A graphic shared on Facebook in South Africa shows a leopard on the branch of a tree.
“With no sightings of the Formosan clouded leopard since 1983, it was declared extinct in 2013,” the text reads. “Until February of 2019, when it was spotted for the first time in almost 40 years.”
But was the animal declared extinct until being spotted again in 2019, as claimed on the graphic shared on Facebook?
Taiwan’s clouded leopard declared extinct after 13-year study
The Formosan clouded leopard was declared extinct in 2013, after it had not been sighted since 1983 and a 13-year-long study by zoologists failed to find even one leopard. Their habitat was largely destroyed by the logging industry and the wild cats had been hunted for their pelts.
But the Formosan clouded leopard’s numbers could have dwindled long before that. Dr Kurtis Jai-Chyi Pei, a professor at National Pingtung University of Science and Technology in Taiwan, was part of the 13-year search for the Formosan leopard. He has reportedly questioned the “last sighting”. This was actually a photo of a dead clouded leopard at the bottom of a pit trap, said to be set by indigenous Taiwanese people, in 1983.
Indigenous Taiwanese did not use pits for hunting, preferring snares, Pei said. And it is suspected that the photo was actually taken in Borneo, showing a similar-looking species, but not the clouded leopard endemic to Taiwan.
What makes an animal ‘extinct’?
It may be thought that an animal is considered extinct when it hasn’t been sighted for 50 years or more. But this is a myth.
It often takes an extensive network of researchers, professionals and even amateurs to work out the conservation status of an animal. More recently, researchers have started using data analysis to help estimate how rare species are faring in the wild.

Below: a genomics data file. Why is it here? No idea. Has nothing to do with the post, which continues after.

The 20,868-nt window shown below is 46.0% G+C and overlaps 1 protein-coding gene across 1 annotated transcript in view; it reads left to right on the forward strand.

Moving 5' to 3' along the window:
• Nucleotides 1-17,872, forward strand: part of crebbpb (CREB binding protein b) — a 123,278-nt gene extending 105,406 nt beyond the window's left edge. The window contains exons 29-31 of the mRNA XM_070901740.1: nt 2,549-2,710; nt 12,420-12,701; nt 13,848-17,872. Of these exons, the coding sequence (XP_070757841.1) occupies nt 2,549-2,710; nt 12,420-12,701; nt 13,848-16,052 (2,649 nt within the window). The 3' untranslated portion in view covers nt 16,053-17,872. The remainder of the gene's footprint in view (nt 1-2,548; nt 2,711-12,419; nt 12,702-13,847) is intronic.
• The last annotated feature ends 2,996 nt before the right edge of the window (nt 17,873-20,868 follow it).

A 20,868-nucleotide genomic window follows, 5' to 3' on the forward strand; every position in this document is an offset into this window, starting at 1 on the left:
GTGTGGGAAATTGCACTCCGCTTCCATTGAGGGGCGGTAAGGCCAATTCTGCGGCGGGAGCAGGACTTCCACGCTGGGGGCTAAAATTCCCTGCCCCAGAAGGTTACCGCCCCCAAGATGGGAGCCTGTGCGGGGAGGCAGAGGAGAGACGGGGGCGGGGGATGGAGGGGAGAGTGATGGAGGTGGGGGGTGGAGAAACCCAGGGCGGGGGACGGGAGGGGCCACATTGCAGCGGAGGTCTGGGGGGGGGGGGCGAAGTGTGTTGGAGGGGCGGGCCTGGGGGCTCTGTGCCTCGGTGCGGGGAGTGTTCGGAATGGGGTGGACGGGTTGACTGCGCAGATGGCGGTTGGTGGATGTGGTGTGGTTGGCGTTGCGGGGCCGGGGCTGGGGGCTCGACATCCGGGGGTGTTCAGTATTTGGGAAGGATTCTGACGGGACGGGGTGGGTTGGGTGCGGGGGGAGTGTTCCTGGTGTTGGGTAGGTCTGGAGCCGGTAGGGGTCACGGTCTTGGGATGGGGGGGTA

Even then, there are so-called “Lazarus” cases, where species previously thought extinct are sighted in the wild.
The International Union for Conservation of Nature’s Red List of Threatened Species has not formally assessed the Formosan clouded leopard subspecies (Neofelis nebulosa brachyura).
Africa Check spoke to the Red List unit, who confirmed that they had only assessed the clouded leopard at the species level (Neofelis nebulosa) in 2016, where the animal is listed as vulnerable.
Eyewitness account from 2019 still under investigation
On 23 February 2019, a Taiwan News report said that a Formosan clouded leopard has been spotted in the wilderness of southeast Taiwan.
According to the article, rangers had seen the wild cat hunting goats on a cliff in Taitung County’s Daren Township.
Although the sightings still require further investigation, the village’s leaders asked the Forestry Bureau to halt logging and prohibit hunters from entering the area.
DNA of Taiwan clouded leopard same as mainland leopard
And DNA taken from a Formosan clouded leopard pelt at the National Taiwan Museum showed it belonged to Neofelis nebulosa, the same species found in mainland Asia.
This means the clouded leopard found in Taiwan isn’t a distinct subspecies. It belongs to the same species found on the Southeast Asian mainland, which is not extinct.
The new findings lend support to the possibility of reintroducing Neofelis nebulosa to Taiwan. This could be important for the species because, worldwide, the outlook for clouded leopards is bleak.
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